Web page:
Freedom of speech has a heightened significance for prisoners, as free speech rights serve as a lifeline to a world left behind. This exchange of ideas contributes to a prisoner’s self growth, helping to build a sense of individual dignity, a sense of worth – something I believe the DOC appears to strip away in order to isolate and control.
The act of exchanging ideas is not accomplished by the act of merely writing words on paper, rather, it is only accomplished when the expressed thoughts are exchanged – read by the intended recepient. The intended recipient – a prisoner – and the sender of such communications derive from the First Amendment to the U.S. Constitution protection against unjustified governmental interference.
However, our right of free speech is not absolute in this context. The DOC can regulate our speech under rules and policies that are reasonably related to legitimate penological interests. The controlling interest being safety and security of the public, staff, institution and prisoners.
Our state legislature recognized the significance of balancing our right of free speech and legitimate penological interests by enacting RCW 72.09.530. RCW 72.09.530 requires the DOC to adopt a uniform policy to limit the introduction of contraband into institutions, while protecting the interests of the public and prisoners in the exchange of ideas. In response to RCW 72.09.530 the DOC created DOC Policy 450.100 Mail for Prison Offenders. See also Washington Administrative Code (WAC) 137-48-010.
All incoming/outgoing mail, including Jpay emessages, may be inspected by the facility superintendent/designee. However, those who inspect prisoner mail are prohibited from disclosing the contents except for official business. See WAC 137-48-030(1) and (2) DOC 450.100 Directive (III).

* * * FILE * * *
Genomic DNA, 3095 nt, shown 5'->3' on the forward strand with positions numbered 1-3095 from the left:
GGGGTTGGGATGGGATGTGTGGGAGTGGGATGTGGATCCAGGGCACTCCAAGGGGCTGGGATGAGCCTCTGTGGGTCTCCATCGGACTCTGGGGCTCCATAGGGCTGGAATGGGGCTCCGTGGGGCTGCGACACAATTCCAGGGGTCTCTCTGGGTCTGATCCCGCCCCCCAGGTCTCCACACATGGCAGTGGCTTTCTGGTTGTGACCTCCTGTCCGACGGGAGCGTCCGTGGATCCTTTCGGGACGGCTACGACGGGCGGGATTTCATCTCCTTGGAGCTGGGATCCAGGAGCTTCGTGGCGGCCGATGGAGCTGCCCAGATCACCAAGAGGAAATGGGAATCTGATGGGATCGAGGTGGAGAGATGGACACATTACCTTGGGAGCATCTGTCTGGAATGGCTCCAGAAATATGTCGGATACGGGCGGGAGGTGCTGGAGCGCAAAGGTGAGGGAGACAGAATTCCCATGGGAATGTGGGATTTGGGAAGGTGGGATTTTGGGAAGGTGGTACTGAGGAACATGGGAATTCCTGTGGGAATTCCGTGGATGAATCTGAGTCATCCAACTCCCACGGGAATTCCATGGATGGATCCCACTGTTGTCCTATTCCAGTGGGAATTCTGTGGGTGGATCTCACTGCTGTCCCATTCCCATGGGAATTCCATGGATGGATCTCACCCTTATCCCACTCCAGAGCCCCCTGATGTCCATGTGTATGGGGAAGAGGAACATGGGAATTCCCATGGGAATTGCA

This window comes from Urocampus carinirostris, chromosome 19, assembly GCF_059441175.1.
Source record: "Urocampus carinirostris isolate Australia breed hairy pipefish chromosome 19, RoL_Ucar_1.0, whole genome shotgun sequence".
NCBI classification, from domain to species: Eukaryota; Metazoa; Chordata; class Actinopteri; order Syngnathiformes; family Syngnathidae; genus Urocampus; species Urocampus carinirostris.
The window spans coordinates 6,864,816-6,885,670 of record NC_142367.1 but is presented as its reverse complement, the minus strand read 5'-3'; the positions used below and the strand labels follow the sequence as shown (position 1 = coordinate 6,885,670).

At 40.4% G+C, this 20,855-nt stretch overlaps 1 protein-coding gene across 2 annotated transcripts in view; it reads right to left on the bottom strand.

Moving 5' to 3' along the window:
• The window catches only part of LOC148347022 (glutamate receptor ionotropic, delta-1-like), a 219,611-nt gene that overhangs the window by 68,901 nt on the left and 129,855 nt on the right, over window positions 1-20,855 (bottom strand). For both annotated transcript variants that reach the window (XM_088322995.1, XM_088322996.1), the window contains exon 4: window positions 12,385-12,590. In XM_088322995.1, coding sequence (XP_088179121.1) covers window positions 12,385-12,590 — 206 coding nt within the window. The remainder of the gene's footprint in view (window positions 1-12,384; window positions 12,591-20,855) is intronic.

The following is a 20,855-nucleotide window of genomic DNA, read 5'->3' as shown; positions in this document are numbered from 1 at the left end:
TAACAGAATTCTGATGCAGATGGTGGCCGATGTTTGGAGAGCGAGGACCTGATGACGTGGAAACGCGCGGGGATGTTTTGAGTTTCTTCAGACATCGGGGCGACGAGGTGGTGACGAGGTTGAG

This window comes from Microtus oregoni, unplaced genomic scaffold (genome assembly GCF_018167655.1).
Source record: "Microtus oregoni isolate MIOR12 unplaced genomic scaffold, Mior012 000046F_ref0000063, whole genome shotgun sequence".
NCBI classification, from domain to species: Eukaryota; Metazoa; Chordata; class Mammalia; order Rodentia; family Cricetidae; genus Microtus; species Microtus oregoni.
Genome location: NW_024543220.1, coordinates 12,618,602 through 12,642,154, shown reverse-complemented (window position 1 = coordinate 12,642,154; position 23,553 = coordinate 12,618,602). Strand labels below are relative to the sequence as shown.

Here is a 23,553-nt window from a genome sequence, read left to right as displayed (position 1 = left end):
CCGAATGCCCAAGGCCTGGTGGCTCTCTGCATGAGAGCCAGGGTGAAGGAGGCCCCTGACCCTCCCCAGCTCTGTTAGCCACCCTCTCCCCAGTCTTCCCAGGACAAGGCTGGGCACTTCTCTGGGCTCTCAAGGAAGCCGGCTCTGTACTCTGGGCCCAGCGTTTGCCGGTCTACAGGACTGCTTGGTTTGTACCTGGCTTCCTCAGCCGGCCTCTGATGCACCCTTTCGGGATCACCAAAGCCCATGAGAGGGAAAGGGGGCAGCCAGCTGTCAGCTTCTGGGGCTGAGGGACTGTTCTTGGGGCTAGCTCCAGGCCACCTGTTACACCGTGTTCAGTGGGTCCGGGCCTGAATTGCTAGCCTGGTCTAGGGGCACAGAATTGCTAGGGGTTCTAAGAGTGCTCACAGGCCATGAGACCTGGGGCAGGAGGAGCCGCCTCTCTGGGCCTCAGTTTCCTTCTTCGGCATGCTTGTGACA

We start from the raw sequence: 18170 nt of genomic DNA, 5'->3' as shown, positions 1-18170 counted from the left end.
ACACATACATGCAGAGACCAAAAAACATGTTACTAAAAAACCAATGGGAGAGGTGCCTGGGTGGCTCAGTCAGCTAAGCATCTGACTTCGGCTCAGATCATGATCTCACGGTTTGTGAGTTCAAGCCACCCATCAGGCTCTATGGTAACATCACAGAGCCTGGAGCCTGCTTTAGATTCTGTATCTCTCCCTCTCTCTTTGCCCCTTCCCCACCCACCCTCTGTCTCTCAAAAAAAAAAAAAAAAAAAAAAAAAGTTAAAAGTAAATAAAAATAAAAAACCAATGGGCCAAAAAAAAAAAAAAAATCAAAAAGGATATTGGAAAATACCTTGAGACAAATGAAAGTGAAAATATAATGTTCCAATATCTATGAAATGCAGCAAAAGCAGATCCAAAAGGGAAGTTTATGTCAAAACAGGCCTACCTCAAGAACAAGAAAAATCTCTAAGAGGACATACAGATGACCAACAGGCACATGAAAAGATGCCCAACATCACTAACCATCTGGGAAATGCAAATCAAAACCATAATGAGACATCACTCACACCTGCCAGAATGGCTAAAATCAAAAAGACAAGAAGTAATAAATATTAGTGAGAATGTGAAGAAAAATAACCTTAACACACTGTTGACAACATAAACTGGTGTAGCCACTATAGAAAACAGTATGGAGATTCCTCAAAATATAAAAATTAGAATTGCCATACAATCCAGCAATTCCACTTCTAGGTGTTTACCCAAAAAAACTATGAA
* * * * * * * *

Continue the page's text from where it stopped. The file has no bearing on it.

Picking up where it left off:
Incoming/outgoing mail may be restricted: withheld from delivery, for anyone of some 39 reasons. However, these restrictions must be accompanied by written notification to both the recipient and sender, identifying the specific reason justifying the restriction, while advising the recipient/sender of their right to appeal. See WAC 137-48-050(1) DOC 450.100 Directive (IX)(A)(3).
If you receive a rejection you must appeal to the facility superintendent/designee within ten calendar days. See WAC 137-48-050(1)(2) DOC 450.100 Directive (IX)(A)(3). The superintendent has ten business days to respond to your appeal, reversing or up holding the rejection. See WAC 137-48-050(3) DOC 450.100 Directiv (IX)(B) see also DOC 110.300 Directive (I)(A)(4).
If the facility superintendent up holds the rejection, you have ten calendar days from receipt of the appeal denial to appeal to the secretary of DOC, or his designee. See WAC 137-48-050(4).
I believe one of most insidious games staff play with prisoner mail involves the return of incoming mail without issuing a rejection to the prisoner, thereby leaving them in the dark about your effort to share your thoughts with them.
The alleged reason justifying this type of conduct is “Unable to Locate” or “Unable to Identify.” Under these reasons a mailroom employee can return the mail without a rejection as long as the letter is not opened. See DOC 450.100 Directive (IV)(B). I say this is a game, because in a significant number of incidents involving this tactic, the front of the envelope actually has the prisoner’s name and DOC number, or it has the prisoner’s name and cell number, allowing staff to properly identify and/or locate the prisoner.
You see, each facility has an Inmate Alpha Roster, or equivalent record, showing the prisoner’s name, DOC number and cell assignment. There is only one prisoner with that name, with that DOC number, assigned to that specific cell number, at that facility. It is vital that you keep the envelope and make a copy to be used as evidence in the prisoner’s grievance process or other form of redress.
If mail to your loved one or friend is returned to you for either of the reasons cited above, go to David’s Heart Part VII Accountability Act and follow the instructions.
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Categories: Michael Holmberg